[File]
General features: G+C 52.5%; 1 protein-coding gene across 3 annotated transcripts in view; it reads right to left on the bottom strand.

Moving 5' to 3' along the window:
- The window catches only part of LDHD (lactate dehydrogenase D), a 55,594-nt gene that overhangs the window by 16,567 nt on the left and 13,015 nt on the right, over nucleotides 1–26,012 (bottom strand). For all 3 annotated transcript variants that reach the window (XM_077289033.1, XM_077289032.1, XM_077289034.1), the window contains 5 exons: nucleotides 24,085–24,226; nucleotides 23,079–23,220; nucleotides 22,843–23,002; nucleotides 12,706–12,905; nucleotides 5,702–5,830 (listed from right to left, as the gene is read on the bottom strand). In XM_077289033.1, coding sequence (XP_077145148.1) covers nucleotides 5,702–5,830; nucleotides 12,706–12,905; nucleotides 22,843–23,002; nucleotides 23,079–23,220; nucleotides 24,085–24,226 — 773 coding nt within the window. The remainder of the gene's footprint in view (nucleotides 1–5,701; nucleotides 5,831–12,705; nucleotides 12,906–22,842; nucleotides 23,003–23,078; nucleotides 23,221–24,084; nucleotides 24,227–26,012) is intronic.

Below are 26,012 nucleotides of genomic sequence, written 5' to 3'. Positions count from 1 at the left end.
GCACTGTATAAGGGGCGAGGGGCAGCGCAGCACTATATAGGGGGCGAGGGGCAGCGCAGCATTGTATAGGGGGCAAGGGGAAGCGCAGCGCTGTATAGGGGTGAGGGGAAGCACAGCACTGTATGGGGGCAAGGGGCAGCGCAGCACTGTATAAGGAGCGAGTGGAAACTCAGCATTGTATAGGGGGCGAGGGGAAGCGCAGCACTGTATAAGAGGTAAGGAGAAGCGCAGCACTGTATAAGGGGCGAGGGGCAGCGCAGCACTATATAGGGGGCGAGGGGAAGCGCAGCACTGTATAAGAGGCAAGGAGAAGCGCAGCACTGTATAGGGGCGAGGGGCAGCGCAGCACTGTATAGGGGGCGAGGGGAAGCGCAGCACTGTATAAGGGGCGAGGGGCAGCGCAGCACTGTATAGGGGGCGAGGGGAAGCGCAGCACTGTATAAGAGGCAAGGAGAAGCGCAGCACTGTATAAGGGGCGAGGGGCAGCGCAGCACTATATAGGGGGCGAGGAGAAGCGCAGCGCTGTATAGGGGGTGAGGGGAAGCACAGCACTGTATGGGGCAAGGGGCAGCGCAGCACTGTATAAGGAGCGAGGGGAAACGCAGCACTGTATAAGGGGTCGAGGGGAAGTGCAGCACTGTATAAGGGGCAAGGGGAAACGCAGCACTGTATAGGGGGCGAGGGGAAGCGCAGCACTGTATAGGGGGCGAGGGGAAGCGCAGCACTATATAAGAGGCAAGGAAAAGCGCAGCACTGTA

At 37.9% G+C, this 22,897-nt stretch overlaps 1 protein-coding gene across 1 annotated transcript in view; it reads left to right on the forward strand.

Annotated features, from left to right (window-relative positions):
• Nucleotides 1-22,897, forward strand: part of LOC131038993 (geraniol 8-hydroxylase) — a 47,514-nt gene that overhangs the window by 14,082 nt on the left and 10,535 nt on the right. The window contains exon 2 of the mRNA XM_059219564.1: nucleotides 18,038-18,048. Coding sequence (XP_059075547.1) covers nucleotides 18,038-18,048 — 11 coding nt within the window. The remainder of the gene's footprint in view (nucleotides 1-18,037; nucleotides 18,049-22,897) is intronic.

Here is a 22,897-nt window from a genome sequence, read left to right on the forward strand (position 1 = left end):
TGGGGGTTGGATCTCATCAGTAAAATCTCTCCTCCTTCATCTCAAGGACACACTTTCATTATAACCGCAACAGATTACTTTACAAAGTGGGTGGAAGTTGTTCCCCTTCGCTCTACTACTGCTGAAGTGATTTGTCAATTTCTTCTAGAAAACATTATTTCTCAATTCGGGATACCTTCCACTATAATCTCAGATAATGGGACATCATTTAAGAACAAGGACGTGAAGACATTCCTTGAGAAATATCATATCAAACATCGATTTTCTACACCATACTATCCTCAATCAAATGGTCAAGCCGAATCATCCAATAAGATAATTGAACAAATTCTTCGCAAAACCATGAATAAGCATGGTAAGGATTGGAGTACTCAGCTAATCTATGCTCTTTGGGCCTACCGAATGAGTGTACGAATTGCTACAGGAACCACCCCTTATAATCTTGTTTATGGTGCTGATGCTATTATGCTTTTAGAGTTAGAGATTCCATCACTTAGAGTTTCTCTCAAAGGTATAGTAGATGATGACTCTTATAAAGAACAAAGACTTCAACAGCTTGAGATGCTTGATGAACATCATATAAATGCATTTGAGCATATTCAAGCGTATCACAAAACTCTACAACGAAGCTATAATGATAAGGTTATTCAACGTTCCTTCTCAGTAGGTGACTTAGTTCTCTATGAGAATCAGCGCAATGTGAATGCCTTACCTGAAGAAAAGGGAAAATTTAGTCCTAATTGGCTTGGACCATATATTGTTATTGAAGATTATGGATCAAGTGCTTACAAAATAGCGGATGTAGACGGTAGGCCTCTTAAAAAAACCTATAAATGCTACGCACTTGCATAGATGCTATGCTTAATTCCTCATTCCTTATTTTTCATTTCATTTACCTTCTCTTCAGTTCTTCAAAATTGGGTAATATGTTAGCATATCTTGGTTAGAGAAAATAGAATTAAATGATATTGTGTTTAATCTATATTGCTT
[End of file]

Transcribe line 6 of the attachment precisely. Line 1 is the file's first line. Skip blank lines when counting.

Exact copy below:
At 37.9% G+C, this 22,897-nt stretch overlaps 1 protein-coding gene across 1 annotated transcript in view; it reads left to right on the forward strand.